Information and the Persistence of the Gender Wage Gap: Early Evidence from California's Salary History Ban
Aiming to reduce the gender wage gap, several states and cities have recently adopted legislation that prohibits employers from asking about previously earned salaries. The advocates of these salary history bans (SHBs) have suggested pay history perpetuates past discrimination. We study the early net impact of the first state-wide SHBs. Using both difference-in-difference and synthetic control approaches, we find the gender earnings ratio increased by 1 percent in states with SHBs. We find these population wide increases are driven by an increase of the gender earnings ratio for households with all children over 5 years old, by workers over 35, and are principally driven by those who have recently switched jobs.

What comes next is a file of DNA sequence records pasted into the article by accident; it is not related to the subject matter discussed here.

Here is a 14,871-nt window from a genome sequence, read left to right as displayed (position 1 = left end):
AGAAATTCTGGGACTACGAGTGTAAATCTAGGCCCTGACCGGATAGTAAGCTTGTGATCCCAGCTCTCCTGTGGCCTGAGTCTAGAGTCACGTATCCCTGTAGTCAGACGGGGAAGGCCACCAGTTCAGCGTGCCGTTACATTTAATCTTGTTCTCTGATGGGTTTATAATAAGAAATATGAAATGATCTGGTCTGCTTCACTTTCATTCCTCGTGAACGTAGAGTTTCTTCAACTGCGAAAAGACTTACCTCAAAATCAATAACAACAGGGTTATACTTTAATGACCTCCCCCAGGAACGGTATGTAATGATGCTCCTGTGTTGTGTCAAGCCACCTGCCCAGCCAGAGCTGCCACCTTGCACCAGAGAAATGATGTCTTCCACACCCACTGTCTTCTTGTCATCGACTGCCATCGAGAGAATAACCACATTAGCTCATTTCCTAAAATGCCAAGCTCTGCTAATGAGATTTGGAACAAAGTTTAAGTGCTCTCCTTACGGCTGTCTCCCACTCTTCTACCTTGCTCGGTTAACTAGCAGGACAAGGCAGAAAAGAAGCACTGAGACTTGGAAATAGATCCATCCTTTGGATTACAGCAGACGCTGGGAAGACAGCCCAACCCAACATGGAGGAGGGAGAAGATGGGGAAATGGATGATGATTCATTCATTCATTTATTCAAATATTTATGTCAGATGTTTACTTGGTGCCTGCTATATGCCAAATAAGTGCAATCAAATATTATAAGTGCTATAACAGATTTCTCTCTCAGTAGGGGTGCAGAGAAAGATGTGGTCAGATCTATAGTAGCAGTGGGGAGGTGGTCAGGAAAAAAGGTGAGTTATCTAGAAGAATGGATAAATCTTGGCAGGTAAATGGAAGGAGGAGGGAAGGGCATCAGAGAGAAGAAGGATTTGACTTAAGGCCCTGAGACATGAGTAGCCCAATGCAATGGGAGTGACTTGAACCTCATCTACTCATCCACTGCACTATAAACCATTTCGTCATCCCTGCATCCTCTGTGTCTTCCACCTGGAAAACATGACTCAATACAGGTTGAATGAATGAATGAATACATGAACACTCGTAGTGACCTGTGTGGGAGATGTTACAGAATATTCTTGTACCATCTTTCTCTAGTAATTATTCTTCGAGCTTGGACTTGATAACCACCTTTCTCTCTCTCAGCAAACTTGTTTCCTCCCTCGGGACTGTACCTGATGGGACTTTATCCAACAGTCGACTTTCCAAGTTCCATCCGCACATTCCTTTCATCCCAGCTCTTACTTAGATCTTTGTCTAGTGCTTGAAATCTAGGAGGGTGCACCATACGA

We are grateful to Amanda Agan, Sandra Black, Bo Cowgill, Jon Davis, Jennifer Doleac, Christine Exley, Claudia Goldin, John Horton, Michael Kuhn, Simeon Minard, Muriel Niederle, Emily Nix, Edward Rubin, Joseph Sabia, Heather Sarsons, Olga Stoddard, and Glen Waddell, Marianne Wanamaker for helpful comments on earlier drafts of this paper. We also appreciate feedback from other seminar participants at the University of Oregon, University of Tennessee-Knoxville, San Diego State, Census and conference participants at the Southern Economics Association and the Eastern Economics Association The views expressed herein are those of the authors and do not necessarily reflect the views of the National Bureau of Economic Research.